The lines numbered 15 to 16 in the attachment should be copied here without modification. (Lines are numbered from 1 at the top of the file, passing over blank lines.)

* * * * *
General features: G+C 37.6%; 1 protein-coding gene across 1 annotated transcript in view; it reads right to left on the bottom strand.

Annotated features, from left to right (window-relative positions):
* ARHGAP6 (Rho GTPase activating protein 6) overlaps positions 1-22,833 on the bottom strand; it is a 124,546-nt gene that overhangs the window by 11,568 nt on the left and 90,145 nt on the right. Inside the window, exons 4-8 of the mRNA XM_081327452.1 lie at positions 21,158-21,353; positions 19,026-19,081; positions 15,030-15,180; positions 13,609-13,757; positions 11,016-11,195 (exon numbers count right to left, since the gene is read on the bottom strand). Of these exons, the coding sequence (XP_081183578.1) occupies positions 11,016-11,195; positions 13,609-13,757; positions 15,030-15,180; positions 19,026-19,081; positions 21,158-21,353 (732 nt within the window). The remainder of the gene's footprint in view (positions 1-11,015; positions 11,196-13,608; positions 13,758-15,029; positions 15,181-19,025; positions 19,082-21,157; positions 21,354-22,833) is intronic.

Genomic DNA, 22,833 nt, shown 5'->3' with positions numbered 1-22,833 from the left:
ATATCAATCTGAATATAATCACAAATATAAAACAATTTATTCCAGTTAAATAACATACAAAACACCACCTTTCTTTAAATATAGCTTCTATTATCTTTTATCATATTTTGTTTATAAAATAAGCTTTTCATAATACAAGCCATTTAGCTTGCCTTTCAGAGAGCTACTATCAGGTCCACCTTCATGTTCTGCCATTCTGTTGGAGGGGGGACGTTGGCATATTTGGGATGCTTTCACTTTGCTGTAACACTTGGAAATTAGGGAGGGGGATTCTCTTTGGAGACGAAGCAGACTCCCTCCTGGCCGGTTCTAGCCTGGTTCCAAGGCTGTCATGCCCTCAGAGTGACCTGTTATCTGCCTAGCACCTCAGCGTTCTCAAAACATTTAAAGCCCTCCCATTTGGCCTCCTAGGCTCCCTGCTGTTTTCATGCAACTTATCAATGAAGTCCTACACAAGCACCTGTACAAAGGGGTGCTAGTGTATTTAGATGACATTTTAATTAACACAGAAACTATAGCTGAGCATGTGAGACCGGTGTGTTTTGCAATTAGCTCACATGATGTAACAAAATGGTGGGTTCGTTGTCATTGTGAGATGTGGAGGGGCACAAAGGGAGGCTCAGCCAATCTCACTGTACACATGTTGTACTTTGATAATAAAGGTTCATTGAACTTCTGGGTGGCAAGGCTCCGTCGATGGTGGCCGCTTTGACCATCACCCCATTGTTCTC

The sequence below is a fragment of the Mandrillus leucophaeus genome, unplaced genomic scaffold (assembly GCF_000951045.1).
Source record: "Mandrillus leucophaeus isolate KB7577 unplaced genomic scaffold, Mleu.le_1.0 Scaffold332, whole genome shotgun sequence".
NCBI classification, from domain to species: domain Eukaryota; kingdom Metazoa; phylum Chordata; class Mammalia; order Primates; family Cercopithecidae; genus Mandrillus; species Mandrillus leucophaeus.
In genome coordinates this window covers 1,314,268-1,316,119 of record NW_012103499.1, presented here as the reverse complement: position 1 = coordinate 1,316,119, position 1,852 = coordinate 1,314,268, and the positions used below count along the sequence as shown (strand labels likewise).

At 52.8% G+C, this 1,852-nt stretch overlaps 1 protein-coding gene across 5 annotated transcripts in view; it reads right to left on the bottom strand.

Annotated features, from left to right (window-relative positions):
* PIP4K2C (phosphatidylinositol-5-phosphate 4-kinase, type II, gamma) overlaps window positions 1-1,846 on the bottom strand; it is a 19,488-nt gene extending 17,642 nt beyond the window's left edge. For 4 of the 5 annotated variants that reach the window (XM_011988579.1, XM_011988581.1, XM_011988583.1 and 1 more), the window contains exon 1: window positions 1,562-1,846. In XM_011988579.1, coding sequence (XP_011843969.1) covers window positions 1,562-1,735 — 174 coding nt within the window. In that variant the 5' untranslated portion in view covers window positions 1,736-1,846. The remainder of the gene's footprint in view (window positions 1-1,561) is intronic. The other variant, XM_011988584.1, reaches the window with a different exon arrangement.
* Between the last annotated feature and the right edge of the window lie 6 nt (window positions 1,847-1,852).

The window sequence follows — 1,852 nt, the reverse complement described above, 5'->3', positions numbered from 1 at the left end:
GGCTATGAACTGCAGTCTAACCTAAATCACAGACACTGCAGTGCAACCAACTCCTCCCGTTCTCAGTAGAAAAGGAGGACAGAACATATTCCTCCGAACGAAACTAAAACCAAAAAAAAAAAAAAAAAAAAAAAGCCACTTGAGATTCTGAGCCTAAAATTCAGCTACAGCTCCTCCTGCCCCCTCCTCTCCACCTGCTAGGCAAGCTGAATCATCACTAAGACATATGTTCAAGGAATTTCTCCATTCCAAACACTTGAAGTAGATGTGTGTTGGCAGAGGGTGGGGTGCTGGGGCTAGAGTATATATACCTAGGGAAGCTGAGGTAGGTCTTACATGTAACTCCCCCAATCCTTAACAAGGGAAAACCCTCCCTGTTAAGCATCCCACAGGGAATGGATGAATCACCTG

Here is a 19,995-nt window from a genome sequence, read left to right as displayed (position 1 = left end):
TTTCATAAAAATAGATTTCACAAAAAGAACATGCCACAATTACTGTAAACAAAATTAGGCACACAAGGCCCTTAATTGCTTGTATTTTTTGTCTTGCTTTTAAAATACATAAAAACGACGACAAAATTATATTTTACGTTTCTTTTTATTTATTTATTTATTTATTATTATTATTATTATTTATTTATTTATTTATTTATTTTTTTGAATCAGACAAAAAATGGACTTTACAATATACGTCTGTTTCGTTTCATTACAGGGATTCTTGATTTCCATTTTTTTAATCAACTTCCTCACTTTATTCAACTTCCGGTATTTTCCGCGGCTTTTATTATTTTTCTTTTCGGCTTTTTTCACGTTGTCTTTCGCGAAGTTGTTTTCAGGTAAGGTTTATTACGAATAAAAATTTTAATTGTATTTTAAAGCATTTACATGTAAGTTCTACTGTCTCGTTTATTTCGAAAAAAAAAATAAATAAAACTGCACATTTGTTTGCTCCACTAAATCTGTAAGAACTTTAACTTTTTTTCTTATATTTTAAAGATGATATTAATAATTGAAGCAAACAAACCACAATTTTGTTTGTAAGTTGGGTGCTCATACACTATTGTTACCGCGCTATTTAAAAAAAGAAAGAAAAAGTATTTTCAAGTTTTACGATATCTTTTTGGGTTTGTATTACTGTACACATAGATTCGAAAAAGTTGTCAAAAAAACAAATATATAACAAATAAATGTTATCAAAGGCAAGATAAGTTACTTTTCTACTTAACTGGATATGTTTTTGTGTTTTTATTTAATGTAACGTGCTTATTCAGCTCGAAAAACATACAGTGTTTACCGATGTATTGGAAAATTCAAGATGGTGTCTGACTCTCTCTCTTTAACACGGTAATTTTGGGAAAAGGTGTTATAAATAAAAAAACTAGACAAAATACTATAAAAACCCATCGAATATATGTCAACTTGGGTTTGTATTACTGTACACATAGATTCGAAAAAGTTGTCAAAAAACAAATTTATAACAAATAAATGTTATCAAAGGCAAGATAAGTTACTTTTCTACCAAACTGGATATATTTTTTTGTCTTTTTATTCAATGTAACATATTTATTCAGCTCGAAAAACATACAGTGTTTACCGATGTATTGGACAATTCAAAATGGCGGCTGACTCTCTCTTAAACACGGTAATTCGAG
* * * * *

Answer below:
GGCTATGAACTGCAGTCTAACCTAAATCACAGACACTGCAGTGCAACCAACTCCTCCCGTTCTCAGTAGAAAAGGAGGACAGAACATATTCCTCCGAACGAAACTAAAACCAAAAAAAAAAAAAAAAAAAAAAAGCCACTTGAGATTCTGAGCCTAAAATTCAGCTACAGCTCCTCCTGCCCCCTCCTCTCCACCTGCTAGGCAAGCTGAATCATCACTAAGACATATGTTCAAGGAATTTCTCCATTCCAAACACTTGAAGTAGATGTGTGTTGGCAGAGGGTGGGGTGCTGGGGCTAGAGTATATATACCTAGGGAAGCTGAGGTAGGTCTTACATGTAACTCCCCCAATCCTTAACAAGGGAAAACCCTCCCTGTTAAGCATCCCACAGGGAATGGATGAATCACCTG

Here is a 19,995-nt window from a genome sequence, read left to right as displayed (position 1 = left end):